Platform: Xbox 360 (Live Arcade) Price (as reviewed): 800 points (about £6.80 or $10.00)
Rez is one of those games, like Ico and Parappa The Rapper, that has achieved a wonderful kind of popular obscurity. That may seem like a contradiction, but it’s perfectly apt I think.
You see, everybody worth their salt has at least heard about Rez, even if they’ve never played it. They know it exists and they have at least a vague idea that it’s viewed as being important and wonderful.
The game exists, like Psychonauts, mainly as the much-praised but never-loved child of games journalists like me. We lavish praise on it, mentioning it whenever we can even though we are clearly resigned to the fact that most people will never listen to us – that may in fact be the root of its cult appeal.
Thankfully, the game has now seen a port/remake over on to the Xbox Live Arcade, freeing it up to let all those fans finally have a go at a reduced price. There’s simply no excuse not to.
Are you even listening to me?
At its core, Rez is an on-rails shooter and, although that may sound dull, let me assure you that Rez is so, so much more. What Half-Life was to Quake, Rez is to House of the Dead – that important and genre-shaping step forward to the next level.
The plot isn’t a core part of the gameplay, but it is there if you want it and, rather than forcing the plot down the players throat via numerous cutscenes, it is only really explained through an optional intro blurb hidden in the settings menu. Series fans won’t need to bother reading it though – Rez HD is less of a sequel and more of a high definition remake, hence the name.
The plot is littered with fairly pointless cyber-speak and made-up jargon, but to boil it down to the necessities is easy. The world’s most powerful computer, Eden, has achieved near-sentience but is unable to cope with the constant barrage of information hitting it. Overwhelmed and under-appreciated, Eden goes suicidal and enters a shut-down sequence.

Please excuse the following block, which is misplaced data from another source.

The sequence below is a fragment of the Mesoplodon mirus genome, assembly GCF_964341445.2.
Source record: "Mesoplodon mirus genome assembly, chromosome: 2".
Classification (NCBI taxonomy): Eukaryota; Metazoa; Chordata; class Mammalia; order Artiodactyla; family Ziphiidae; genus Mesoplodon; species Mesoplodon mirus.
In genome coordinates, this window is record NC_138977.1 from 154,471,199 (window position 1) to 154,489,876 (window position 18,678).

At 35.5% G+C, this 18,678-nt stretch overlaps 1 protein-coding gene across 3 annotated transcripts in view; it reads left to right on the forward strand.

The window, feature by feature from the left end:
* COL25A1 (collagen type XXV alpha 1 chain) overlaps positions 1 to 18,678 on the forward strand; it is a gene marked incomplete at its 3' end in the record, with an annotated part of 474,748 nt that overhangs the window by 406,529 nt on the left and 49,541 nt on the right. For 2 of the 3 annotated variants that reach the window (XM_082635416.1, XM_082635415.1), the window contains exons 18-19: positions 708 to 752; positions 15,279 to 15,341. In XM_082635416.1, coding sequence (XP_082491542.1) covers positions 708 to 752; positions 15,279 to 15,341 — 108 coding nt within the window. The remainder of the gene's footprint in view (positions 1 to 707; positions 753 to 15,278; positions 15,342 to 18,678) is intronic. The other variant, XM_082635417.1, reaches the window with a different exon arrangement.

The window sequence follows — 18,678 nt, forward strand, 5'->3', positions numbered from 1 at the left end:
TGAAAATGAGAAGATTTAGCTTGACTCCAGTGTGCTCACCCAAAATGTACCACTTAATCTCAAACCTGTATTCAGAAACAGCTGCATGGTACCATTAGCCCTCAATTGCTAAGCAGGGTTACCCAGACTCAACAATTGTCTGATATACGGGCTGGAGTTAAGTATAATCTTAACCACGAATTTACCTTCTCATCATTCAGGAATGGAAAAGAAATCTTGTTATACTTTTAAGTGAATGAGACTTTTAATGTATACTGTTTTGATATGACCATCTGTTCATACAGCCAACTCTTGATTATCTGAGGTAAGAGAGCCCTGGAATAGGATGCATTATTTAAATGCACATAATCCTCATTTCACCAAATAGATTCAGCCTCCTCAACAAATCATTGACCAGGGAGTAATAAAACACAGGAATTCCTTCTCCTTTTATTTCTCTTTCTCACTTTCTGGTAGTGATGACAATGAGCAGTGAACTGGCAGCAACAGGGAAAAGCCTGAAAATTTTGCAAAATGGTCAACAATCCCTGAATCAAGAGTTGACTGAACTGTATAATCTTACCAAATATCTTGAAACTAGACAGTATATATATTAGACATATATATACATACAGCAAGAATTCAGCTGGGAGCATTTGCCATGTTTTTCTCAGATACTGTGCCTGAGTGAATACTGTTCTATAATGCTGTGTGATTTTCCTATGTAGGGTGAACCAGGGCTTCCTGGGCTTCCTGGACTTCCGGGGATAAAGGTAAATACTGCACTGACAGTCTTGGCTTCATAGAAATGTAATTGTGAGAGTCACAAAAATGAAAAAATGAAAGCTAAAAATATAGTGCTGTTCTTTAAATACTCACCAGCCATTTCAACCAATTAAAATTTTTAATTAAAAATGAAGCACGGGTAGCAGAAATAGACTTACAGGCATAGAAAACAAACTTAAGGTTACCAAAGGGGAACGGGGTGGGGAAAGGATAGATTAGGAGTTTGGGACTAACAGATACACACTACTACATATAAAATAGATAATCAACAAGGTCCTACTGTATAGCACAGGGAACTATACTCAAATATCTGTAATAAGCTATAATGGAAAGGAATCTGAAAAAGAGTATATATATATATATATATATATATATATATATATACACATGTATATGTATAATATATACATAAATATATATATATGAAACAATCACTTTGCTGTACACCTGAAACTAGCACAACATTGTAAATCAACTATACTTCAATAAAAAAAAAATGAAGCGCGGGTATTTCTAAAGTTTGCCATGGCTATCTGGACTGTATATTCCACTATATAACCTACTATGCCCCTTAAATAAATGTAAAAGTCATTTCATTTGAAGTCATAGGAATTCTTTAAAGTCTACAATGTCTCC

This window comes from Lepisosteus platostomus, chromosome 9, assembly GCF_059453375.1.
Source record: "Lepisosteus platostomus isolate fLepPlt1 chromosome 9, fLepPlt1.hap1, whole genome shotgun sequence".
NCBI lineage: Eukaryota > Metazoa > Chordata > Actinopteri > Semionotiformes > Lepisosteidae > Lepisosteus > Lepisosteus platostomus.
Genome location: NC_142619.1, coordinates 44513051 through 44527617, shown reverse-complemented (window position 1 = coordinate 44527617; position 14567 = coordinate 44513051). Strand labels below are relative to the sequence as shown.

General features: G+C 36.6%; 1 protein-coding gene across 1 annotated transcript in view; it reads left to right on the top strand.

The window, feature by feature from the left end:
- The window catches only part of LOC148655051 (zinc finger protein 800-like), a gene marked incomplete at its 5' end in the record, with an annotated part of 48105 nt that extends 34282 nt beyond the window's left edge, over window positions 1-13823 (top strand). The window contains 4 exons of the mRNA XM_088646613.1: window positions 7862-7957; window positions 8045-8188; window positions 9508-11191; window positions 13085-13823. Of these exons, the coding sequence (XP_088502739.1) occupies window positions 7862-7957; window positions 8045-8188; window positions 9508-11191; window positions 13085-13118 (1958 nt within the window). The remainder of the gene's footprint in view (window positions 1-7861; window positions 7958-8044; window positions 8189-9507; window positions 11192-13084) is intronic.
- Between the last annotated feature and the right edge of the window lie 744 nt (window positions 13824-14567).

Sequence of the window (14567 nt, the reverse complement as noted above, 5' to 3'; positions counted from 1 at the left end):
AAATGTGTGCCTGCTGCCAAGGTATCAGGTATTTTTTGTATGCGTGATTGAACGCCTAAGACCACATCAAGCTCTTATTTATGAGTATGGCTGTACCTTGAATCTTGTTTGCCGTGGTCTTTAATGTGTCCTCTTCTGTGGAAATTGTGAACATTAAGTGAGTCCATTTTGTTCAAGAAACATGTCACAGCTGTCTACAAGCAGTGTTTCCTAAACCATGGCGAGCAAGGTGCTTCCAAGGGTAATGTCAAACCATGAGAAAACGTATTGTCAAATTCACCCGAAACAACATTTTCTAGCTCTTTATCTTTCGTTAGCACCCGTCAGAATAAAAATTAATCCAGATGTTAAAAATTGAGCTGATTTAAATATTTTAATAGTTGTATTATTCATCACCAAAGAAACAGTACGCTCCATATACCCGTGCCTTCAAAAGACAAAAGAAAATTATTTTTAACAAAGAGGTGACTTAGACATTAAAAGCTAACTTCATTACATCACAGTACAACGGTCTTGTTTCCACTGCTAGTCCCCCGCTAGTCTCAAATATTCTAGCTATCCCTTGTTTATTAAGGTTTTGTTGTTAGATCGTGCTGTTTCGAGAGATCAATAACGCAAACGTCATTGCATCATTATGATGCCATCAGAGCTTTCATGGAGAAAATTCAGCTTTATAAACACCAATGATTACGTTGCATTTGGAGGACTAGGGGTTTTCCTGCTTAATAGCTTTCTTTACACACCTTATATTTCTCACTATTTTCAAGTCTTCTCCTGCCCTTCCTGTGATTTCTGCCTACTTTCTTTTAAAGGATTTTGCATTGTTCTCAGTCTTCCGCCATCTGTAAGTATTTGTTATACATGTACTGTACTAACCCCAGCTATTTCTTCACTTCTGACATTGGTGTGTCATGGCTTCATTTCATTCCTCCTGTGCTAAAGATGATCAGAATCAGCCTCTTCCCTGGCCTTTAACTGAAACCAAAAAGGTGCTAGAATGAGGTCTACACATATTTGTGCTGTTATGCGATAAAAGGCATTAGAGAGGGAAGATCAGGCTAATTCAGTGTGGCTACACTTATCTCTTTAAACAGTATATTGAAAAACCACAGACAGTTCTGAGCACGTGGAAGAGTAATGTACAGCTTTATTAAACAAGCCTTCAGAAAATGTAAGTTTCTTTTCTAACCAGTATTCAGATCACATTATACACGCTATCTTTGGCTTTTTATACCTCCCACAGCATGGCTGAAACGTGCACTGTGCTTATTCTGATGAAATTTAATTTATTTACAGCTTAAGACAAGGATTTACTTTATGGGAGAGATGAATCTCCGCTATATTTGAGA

Luckily, there’s one hacker with a heart left in the world – and you play the digital manifestation of said genderless and nameless hero, battling your way through cyberspace in order to stop all the Emo madness before the computer starts writing awful, angsty poetry.
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The inside of the system is presented as a constantly fluctuating digital landscape infested with all sorts of viruses and Trojans and the player’s main task is to keep these viruses at bay by targeting them with lazer (that’s how the game spells it) and let the auto pilot lead the way.
The game is structured into levels, with each level having ten sub-levels and ending in a firewall that must be destroyed. Progressing through the levels is a bit of an endurance contest at times since there’s no save points to speak of and the only way to get by is either to shoot certain items as they fly past or to survive through waves and waves of enemies.
Given that the game is essentially just an on-rails shooter, you’d be right to assume that the controls are fairly simple. The left joystick moves your over-sized reticule around, turning you around fully when needed and the A button shoots. Simple.
There are a few intricacies to the control system to keep things interesting for score fanatics though – you can hold A and swing your crosshair over a number of enemies in order to lock on and shoot up to eight of them at once and there’s an Overdrive mode in desperate circumstances. Overdrive is the only real power-up in the game, serving to wipe out everything on the screen for a given period of time.